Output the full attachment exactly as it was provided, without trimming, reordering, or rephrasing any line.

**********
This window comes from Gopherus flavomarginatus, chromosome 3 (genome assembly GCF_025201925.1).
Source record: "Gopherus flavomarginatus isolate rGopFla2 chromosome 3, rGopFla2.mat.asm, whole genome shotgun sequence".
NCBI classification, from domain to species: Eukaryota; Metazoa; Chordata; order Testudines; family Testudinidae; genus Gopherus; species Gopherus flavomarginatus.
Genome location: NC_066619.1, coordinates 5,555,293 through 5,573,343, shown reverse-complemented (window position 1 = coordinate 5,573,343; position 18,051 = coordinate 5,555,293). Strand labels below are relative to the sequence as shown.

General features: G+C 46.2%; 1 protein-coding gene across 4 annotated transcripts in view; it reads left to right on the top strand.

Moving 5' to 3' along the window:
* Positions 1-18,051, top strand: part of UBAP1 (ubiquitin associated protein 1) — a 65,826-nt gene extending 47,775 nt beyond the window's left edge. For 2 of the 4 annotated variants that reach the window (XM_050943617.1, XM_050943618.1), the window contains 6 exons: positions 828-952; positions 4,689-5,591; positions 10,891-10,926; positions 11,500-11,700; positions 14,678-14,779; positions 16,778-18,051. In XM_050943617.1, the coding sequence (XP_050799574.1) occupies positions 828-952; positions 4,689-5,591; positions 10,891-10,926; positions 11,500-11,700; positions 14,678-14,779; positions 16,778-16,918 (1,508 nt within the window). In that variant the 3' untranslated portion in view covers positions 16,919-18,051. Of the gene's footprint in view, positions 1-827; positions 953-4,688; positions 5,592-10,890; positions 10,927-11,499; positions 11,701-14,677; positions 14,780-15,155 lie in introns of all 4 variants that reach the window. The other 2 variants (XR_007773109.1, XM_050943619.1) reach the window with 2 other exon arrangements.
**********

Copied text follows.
This window comes from Gopherus flavomarginatus, chromosome 3 (genome assembly GCF_025201925.1).
Source record: "Gopherus flavomarginatus isolate rGopFla2 chromosome 3, rGopFla2.mat.asm, whole genome shotgun sequence".
NCBI classification, from domain to species: Eukaryota; Metazoa; Chordata; order Testudines; family Testudinidae; genus Gopherus; species Gopherus flavomarginatus.
Genome location: NC_066619.1, coordinates 5,555,293 through 5,573,343, shown reverse-complemented (window position 1 = coordinate 5,573,343; position 18,051 = coordinate 5,555,293). Strand labels below are relative to the sequence as shown.

General features: G+C 46.2%; 1 protein-coding gene across 4 annotated transcripts in view; it reads left to right on the top strand.

Moving 5' to 3' along the window:
* Positions 1-18,051, top strand: part of UBAP1 (ubiquitin associated protein 1) — a 65,826-nt gene extending 47,775 nt beyond the window's left edge. For 2 of the 4 annotated variants that reach the window (XM_050943617.1, XM_050943618.1), the window contains 6 exons: positions 828-952; positions 4,689-5,591; positions 10,891-10,926; positions 11,500-11,700; positions 14,678-14,779; positions 16,778-18,051. In XM_050943617.1, the coding sequence (XP_050799574.1) occupies positions 828-952; positions 4,689-5,591; positions 10,891-10,926; positions 11,500-11,700; positions 14,678-14,779; positions 16,778-16,918 (1,508 nt within the window). In that variant the 3' untranslated portion in view covers positions 16,919-18,051. Of the gene's footprint in view, positions 1-827; positions 953-4,688; positions 5,592-10,890; positions 10,927-11,499; positions 11,701-14,677; positions 14,780-15,155 lie in introns of all 4 variants that reach the window. The other 2 variants (XR_007773109.1, XM_050943619.1) reach the window with 2 other exon arrangements.